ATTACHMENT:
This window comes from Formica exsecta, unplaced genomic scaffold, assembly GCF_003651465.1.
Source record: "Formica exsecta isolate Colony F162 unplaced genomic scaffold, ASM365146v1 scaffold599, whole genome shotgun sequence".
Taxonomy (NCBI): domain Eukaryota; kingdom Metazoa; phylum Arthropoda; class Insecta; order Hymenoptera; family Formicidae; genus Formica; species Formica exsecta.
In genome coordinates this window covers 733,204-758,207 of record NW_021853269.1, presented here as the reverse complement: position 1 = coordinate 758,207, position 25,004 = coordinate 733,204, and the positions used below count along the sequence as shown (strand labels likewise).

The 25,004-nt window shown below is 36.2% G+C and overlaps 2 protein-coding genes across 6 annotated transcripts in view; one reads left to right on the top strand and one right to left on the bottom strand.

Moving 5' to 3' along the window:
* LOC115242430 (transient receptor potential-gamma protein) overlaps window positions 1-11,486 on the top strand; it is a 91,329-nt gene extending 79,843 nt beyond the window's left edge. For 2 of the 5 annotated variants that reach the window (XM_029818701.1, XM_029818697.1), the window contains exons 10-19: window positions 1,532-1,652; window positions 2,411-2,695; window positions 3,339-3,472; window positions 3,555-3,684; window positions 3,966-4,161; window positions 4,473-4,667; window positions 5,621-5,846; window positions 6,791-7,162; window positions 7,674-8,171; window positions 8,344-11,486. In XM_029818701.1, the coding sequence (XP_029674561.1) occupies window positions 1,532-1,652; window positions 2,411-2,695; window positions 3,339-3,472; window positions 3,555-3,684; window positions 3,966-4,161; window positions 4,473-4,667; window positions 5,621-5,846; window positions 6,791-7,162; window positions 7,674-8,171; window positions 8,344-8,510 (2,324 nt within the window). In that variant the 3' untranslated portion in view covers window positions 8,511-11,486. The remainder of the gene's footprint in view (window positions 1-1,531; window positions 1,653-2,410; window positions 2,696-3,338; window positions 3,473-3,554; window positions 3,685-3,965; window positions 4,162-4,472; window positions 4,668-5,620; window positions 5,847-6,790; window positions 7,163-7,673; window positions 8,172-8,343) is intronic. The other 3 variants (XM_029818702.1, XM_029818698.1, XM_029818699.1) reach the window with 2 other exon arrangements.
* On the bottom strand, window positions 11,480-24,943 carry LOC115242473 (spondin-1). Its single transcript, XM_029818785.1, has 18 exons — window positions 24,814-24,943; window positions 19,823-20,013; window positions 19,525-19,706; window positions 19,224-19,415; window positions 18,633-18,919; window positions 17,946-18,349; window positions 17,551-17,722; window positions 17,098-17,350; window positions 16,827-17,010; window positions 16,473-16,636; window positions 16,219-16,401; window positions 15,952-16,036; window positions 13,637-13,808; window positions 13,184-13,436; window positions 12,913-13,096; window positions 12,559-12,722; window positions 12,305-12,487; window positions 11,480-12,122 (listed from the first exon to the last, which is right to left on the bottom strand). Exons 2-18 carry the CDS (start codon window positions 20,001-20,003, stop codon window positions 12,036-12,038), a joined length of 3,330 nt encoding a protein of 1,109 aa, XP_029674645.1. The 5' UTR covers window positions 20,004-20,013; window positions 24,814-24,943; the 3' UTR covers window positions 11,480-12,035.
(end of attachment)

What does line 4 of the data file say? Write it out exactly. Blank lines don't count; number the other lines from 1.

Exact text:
In genome coordinates this window covers 733,204-758,207 of record NW_021853269.1, presented here as the reverse complement: position 1 = coordinate 758,207, position 25,004 = coordinate 733,204, and the positions used below count along the sequence as shown (strand labels likewise).